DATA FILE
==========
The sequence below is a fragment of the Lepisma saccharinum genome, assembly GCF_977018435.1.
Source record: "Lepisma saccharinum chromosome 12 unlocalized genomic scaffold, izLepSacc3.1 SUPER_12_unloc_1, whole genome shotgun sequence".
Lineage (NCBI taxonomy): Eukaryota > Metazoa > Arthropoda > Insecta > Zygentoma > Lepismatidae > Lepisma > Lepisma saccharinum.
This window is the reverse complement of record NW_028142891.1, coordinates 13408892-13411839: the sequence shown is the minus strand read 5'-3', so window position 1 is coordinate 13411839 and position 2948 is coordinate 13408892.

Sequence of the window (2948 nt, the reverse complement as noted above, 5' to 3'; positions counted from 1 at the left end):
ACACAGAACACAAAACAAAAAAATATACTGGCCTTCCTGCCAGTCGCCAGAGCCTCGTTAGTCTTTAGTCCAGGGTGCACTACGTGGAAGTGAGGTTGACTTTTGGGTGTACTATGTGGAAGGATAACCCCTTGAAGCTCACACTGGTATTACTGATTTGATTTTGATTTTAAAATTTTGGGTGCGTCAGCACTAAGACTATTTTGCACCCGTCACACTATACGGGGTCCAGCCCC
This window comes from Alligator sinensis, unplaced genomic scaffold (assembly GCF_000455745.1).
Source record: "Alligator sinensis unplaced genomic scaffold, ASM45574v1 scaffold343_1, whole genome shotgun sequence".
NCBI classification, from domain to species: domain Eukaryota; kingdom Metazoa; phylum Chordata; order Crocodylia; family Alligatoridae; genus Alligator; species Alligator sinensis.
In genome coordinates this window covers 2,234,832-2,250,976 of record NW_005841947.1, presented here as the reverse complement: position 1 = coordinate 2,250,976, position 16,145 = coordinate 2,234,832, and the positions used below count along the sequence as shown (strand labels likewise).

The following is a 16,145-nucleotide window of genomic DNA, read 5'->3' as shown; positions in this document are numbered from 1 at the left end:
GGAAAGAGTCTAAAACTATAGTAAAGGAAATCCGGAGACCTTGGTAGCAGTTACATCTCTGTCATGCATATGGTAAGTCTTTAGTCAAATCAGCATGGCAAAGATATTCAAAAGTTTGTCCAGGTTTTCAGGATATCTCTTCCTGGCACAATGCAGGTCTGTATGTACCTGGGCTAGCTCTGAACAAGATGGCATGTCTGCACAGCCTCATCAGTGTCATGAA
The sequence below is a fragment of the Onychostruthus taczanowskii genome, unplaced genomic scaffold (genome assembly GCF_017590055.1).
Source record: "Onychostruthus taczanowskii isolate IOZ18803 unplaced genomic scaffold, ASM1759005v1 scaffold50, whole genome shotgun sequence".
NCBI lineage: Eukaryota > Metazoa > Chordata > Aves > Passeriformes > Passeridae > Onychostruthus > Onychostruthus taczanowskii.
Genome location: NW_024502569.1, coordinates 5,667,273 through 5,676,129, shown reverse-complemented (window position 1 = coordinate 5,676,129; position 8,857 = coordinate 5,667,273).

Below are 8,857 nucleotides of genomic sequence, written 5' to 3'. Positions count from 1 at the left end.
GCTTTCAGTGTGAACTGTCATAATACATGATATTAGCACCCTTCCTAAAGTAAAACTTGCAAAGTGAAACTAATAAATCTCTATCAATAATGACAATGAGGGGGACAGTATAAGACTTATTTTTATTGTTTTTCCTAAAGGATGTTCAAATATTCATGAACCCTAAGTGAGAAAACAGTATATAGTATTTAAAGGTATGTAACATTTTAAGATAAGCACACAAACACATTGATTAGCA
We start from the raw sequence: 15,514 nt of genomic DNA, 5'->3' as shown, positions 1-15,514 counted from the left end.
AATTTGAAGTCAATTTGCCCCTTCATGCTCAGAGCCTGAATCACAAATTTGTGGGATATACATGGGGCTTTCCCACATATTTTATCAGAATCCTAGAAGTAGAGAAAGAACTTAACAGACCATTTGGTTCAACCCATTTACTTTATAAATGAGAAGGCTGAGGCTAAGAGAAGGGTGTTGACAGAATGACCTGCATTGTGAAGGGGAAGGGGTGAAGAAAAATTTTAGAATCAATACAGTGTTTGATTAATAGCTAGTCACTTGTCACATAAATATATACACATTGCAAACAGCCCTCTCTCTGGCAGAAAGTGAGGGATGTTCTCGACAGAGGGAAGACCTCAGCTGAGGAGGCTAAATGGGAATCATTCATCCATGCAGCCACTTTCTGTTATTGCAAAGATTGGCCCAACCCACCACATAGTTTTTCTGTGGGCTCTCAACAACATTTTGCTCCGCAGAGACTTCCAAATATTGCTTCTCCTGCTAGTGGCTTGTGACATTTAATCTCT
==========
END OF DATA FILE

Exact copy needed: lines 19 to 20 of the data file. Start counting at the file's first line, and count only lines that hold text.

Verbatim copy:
We start from the raw sequence: 15,514 nt of genomic DNA, 5'->3' as shown, positions 1-15,514 counted from the left end.
AATTTGAAGTCAATTTGCCCCTTCATGCTCAGAGCCTGAATCACAAATTTGTGGGATATACATGGGGCTTTCCCACATATTTTATCAGAATCCTAGAAGTAGAGAAAGAACTTAACAGACCATTTGGTTCAACCCATTTACTTTATAAATGAGAAGGCTGAGGCTAAGAGAAGGGTGTTGACAGAATGACCTGCATTGTGAAGGGGAAGGGGTGAAGAAAAATTTTAGAATCAATACAGTGTTTGATTAATAGCTAGTCACTTGTCACATAAATATATACACATTGCAAACAGCCCTCTCTCTGGCAGAAAGTGAGGGATGTTCTCGACAGAGGGAAGACCTCAGCTGAGGAGGCTAAATGGGAATCATTCATCCATGCAGCCACTTTCTGTTATTGCAAAGATTGGCCCAACCCACCACATAGTTTTTCTGTGGGCTCTCAACAACATTTTGCTCCGCAGAGACTTCCAAATATTGCTTCTCCTGCTAGTGGCTTGTGACATTTAATCTCT